The substrate has first and second opposed surfaces 108 and 110, and an aperture 112, e.g., a bond window extending between the first and second surfaces. The aperture may have an axis 114 extending in a direction of a longest dimension 116, that is, a length of the aperture and centered relative to a width of the aperture in a direction parallel to the second surface and transverse to the length. The axis can be centered with respect to one or more columns 134 of the contacts 132 of the microelectronic element which are aligned with the aperture and, which during a process of packaging a microelectronic element are exposed and accessible through the aperture. Alternatively or in addition thereto, the axis 114 may extend in a direction of a longest dimension 118, that is, a length of a column 134 of contacts 132 of the microelectronic element 130.

The microelectronic element can have memory storage array function. In one example, the microelectronic element 130 may embody a greater number of active devices to provide memory storage array function that any other function. For example, the microelectronic element may be a semiconductor chip which embodies a greater number of active devices to provide dynamic random access memory (“DRAM”) storage array function. In particular examples, the microelectronic element may be a specialized DRAM chip, or may be one which incorporates a DRAM storage array and other function, such as processor function, signal processor function, graphics processor function, among others, but in which there are a greater number of active devices, e.g., transistors, to provide the memory storage array function than any other function.

As seen in FIG. 7, the microelectronic element 130 has a face 136 facing the first surface 108 of the substrate 102. An adhesive 138 may be disposed between the face 136 and the first surface 108, bonding them together. As seen in FIGS. 5, 6 and 7, the package 100 includes a plurality of first terminals 104 and may include second terminals 106 exposed at the second surface 110 of the substrate. The terminals can be electrically conductive pads, posts, pins, or any other electrically conductive structure exposed at the second surface of the package which are end points on the microelectronic package for electrically and mechanically connecting the package to another component external to the package, such as to a circuit panel, for example. The terminals may or may not include a bonding metal or bonding material thereon. For example, in the package seen in FIG. 7, the first and second terminals 104, 106 may include joining elements 154 attached thereto, the joining elements including an electrically conductive bond metal or bond material suitable for electrically and mechanically joining the terminals with corresponding contacts of a circuit panel. In one example, the joining elements can be solder balls.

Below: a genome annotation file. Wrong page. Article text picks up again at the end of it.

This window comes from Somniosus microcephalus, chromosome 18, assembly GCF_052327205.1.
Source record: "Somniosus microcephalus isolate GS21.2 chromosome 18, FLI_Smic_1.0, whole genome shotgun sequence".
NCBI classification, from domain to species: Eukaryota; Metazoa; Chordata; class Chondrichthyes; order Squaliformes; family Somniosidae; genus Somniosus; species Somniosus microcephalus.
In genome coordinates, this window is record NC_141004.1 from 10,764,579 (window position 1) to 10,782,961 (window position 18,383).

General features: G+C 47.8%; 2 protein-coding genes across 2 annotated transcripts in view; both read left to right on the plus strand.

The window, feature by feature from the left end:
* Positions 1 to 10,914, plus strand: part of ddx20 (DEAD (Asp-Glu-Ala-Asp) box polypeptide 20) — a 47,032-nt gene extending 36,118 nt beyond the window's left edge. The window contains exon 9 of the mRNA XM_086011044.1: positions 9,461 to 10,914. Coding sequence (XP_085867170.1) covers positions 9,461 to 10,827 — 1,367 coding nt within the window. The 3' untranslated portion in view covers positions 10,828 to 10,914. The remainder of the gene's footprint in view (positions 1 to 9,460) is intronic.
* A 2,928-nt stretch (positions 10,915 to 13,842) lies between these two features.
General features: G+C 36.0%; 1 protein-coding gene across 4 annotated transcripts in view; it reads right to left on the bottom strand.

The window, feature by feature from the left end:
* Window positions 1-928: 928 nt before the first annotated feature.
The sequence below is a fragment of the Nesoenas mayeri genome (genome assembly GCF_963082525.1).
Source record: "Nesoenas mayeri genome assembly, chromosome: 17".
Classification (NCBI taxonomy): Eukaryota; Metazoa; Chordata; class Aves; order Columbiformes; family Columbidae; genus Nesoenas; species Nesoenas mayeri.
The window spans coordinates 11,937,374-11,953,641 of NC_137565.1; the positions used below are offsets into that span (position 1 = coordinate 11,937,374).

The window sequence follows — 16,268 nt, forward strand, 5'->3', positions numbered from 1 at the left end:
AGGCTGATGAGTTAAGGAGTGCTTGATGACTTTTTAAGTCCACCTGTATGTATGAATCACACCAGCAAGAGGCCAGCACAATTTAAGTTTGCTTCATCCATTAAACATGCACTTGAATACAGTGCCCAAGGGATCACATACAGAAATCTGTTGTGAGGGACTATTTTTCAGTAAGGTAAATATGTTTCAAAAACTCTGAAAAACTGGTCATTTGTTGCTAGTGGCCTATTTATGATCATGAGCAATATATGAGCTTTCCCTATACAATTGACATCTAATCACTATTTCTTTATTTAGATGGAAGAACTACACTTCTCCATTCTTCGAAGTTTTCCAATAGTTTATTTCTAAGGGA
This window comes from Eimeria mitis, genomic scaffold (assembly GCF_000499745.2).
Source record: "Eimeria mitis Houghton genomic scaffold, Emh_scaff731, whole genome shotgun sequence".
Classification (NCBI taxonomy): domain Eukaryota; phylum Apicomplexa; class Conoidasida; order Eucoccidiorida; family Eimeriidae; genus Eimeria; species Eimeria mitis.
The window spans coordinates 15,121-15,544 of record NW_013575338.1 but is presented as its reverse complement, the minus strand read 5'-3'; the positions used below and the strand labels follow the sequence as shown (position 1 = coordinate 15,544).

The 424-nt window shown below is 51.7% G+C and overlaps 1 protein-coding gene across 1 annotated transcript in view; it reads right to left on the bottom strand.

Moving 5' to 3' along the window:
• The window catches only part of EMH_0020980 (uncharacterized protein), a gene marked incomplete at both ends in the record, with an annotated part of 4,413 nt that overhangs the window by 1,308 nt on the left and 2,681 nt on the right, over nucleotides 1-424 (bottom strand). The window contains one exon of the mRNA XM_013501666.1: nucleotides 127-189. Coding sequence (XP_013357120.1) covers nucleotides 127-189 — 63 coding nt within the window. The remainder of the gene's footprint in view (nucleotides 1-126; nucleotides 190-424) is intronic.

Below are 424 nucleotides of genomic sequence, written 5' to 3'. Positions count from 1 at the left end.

The contacts 132 of the microelectronic element and the terminals are electrically connected with leads 160. As shown in FIG. 7, the leads can include portions which are aligned with the aperture 112. In one example, to connect the leads to the contacts 132 of the microelectronic element, a tool can be inserted into the aperture 112 to join a lead, e.g., a wire bond or beam lead to a contact 132 which is exposed and accessible through the aperture. For example, the leads 160 can be wire bonds as shown in FIG. 7, wherein the wire bonds extend through the aperture 112 from the contacts 132 to connection points (not shown) at the second surface 110 of the substrate. Alternatively, as seen in FIG. 8, the leads can be beam leads 162 connected to the terminals, the beam leads having portions parallel to or exposed at the second surface 110 of the substrate 102, and portions extending through the aperture 112 joined or bonded to the contacts 132. In another example, beam leads 164 connected to the terminals 104, 106 can have portions parallel to or exposed at the first surface 108 and having portions joined or bonded to the contacts 132.